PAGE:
# Category: Statistics

# Engaging students: Defining a function of one variable

In my capstone class for future secondary math teachers, I ask my students to come up with ideas for *engaging* their students with different topics in the secondary mathematics curriculum. In other words, the point of the assignment was not to devise a full-blown lesson plan on this topic. Instead, I asked my students to think about three different ways of getting their students interested in the topic in the first place.

I plan to share some of the best of these ideas on this blog (after asking my students’ permission, of course).

This student submission again comes from my former student Lydia Rios. Her topic, from Algebra: defining a function of one variable.

How does this topic extend what your students should have learned in previous courses?

From Prekindergarten and up, students have been practicing skills that prepared them from the concepts of a function. By counting they knew that they were adding that same number to every other number in the same sequence. By doing 1,2,3,4,5,… counting by ones they realized that every left number was being added by one to get the right number. They were taking the input 2 and doing the operation of addition by 1 to get the output of 3. The same thing was happening for other counting sequences, or even general operation statements such as 1+7=8. They have been building up to the idea of functions without recognizing that they were. You can use this no simple idea that’s been installed in them to understand what functions are. You can build them up from here and then start giving them statements with a missing component so they can find a missing variable. Then finally, building them towards defining a function where you give them similar statements with a missing component so that they can start writing out their own equations. *Don’t forget to introduce input and output and that are function represent the relationship between out input (x) is having this operation done to it to get our output (y).

Mathematics Vertical Alignment, Prekindergarten-Grade 2 (texas.gov)

Introduction to Functions | Boundless Algebra (lumenlearning.com)

How has this topic appeared in pop culture (movies, TV, current music, video games, etc.)?

You could use different appearances in pop culture to get students to understand input and output, such as when you are playing video games you are putting your input on the controller to get the output on the screen. However, this may not have an association with function unless you want to start getting into detail about programming. Therefore, to bring about the topic of functions I would just use a word problem that associates with pop culture. You could also bring the business side of pop culture into the class, such as setting up an equation that shows how the more tickets bought makes and increased revenue for the production of a movie. For example, lets say a ticket cost $8.50 and the production get’s 40% of the profit. Then you could set up the equal as 0.40(8.5X)=Y with 0.40 representing 40% of the profit that the production team will receive of the $8.50 tickets.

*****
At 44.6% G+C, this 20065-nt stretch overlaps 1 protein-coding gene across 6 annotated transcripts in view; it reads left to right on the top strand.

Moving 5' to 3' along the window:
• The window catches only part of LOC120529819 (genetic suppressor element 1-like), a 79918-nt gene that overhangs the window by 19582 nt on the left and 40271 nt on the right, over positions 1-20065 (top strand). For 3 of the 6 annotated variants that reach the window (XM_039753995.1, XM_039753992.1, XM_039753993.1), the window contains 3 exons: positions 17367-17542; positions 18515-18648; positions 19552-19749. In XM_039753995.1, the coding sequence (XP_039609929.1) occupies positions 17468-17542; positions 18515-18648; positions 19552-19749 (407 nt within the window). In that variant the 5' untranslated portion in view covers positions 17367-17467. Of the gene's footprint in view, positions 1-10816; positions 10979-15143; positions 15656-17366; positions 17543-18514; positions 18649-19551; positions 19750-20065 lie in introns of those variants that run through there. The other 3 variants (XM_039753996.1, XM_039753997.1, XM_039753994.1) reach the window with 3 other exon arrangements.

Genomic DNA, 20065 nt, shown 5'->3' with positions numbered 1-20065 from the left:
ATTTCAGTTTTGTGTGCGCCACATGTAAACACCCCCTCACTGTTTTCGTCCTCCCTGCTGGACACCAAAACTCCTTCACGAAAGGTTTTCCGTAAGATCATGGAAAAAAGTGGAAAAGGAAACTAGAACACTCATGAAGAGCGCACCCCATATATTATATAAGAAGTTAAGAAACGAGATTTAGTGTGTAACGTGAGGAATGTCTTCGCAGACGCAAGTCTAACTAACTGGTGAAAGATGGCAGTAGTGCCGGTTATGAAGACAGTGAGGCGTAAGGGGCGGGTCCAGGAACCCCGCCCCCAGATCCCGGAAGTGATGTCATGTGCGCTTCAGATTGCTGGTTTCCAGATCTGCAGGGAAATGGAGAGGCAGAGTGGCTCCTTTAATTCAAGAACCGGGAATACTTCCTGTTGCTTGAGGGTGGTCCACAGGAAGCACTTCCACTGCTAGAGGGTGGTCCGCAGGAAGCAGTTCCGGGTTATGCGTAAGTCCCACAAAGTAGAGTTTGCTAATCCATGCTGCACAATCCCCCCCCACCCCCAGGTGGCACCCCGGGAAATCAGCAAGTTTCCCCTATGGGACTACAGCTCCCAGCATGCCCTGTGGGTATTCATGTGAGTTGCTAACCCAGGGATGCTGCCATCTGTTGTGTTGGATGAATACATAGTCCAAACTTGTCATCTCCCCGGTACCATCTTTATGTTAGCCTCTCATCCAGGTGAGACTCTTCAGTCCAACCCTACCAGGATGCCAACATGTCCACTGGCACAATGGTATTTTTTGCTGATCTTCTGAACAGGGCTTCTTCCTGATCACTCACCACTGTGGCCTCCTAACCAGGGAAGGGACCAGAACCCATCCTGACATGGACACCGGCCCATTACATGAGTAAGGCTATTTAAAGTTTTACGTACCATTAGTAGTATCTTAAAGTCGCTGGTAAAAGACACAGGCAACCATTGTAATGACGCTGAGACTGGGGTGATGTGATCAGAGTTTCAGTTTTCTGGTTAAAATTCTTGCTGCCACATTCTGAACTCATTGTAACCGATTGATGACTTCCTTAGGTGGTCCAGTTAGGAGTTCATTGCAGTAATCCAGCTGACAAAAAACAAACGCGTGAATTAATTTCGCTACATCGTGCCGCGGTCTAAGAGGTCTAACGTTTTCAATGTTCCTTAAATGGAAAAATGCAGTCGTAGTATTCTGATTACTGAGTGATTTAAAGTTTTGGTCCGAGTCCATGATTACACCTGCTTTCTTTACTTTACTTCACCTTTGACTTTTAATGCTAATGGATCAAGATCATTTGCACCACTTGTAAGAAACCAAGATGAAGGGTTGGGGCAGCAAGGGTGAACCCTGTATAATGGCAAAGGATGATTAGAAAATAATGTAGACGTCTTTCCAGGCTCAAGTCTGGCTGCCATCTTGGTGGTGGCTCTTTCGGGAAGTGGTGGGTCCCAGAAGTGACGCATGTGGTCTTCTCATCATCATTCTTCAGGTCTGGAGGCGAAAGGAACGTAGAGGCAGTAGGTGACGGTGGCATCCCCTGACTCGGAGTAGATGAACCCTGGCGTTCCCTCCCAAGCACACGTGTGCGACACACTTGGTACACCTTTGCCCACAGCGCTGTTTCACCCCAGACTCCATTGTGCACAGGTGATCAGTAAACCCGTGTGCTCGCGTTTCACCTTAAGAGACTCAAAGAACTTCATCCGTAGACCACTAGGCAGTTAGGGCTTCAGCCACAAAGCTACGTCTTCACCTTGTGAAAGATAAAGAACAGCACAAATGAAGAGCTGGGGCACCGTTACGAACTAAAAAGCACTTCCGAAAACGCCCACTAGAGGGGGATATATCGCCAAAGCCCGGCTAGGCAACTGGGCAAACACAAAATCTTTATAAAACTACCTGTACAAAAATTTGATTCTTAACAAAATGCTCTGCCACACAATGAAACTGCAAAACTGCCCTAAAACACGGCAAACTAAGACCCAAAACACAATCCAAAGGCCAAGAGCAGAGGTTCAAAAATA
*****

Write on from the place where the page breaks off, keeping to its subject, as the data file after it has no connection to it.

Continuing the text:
How has this topic appeared in high culture (art, classical music, theatre, etc.)?

The topic of inputs and outputs can be touched on in reference to theatre. Both in lighting and sound, inputs and outputs are used. Therefore, the concept of this can be taught to the students. For lighting, you can talk about DMX which is what LED lights use so that the technology in the lights can pick up the functions that the computer is telling it to do. You connect the DMX in cord to the DMX in into the lighting board and then the DMX out of the lighting board to the DMX out on the lights. The same idea works with audio. However, the inputs are the microphones and the outputs are the speakers. You would take the microphone aux cord and plug that into the inputs on the Sound Board and then you would take the speaker cord and plug that into the outputs on the Sound Board. Therefore, that particular microphone is connected to that speaker and will only come out of that speaker.

“Welcome to Coolmath.” Cool Math – Free Online Cool Math Lessons, Cool Math Games & Apps, Fun Math Activities, Pre-Algebra, Algebra, Precalculus, www.coolmath.com/algebra/15-functions.

# Constructing the Null and Alternate Hypotheses

# Thoughts on Numerical Integration (Part 23): The normalcdf function on TI calculators

I end this series about numerical integration by returning to the most common (if hidden) application of numerical integration in the secondary mathematics curriculum: finding the area under the normal curve. This is a critically important tool for problems in both probability and statistics; however, the antiderivative of cannot be expressed using finitely many elementary functions. Therefore, we must resort to numerical methods instead.

In days of old, of course, students relied on tables in the back of the textbook to find areas under the bell curve, and I suppose that such tables are still being printed. For students with access to modern scientific calculators, of course, there’s no need for tables because this is a built-in function on many calculators. For the line of TI calculators, the command is **normalcdf**.

Unfortunately, it’s a sad (but not well-known) fact of life that the TI-83 and TI-84 calculators are not terribly accurate at computing these areas. For example:

TI-84:

Correct answer, with Mathematica:

TI-84:

Correct answer, with Mathematica:

TI-84:

Correct answer, with Mathematica:

TI-84:

Correct answer, with Mathematica:

TI-84:

Correct answer, with Mathematica:

TI-84:

Correct answer, with Mathematica:

I don’t presume to know the proprietary algorithm used to implement **normalcdf **on TI-83 and TI-84 calculators. My honest if brutal assessment is that it’s probably not worth knowing: in the best case (when the endpoints are close to 0), the calculator provides an answer that is accurate to only 7 significant digits while presenting the illusion of a higher degree of accuracy. I can say that Simpson’s Rule with only subintervals provides a better approximation to than the **normalcdf **function.

For what it’s worth, I also looked at the accuracy of the **NORMSDIST **function in Microsoft Excel. This is much better, almost always producing answers that are accurate to 11 or 12 significant digits, which is all that can be realistically expected in floating-point double-precision arithmetic (in which numbers are usually stored accurate to 13 significant digits prior to any computations).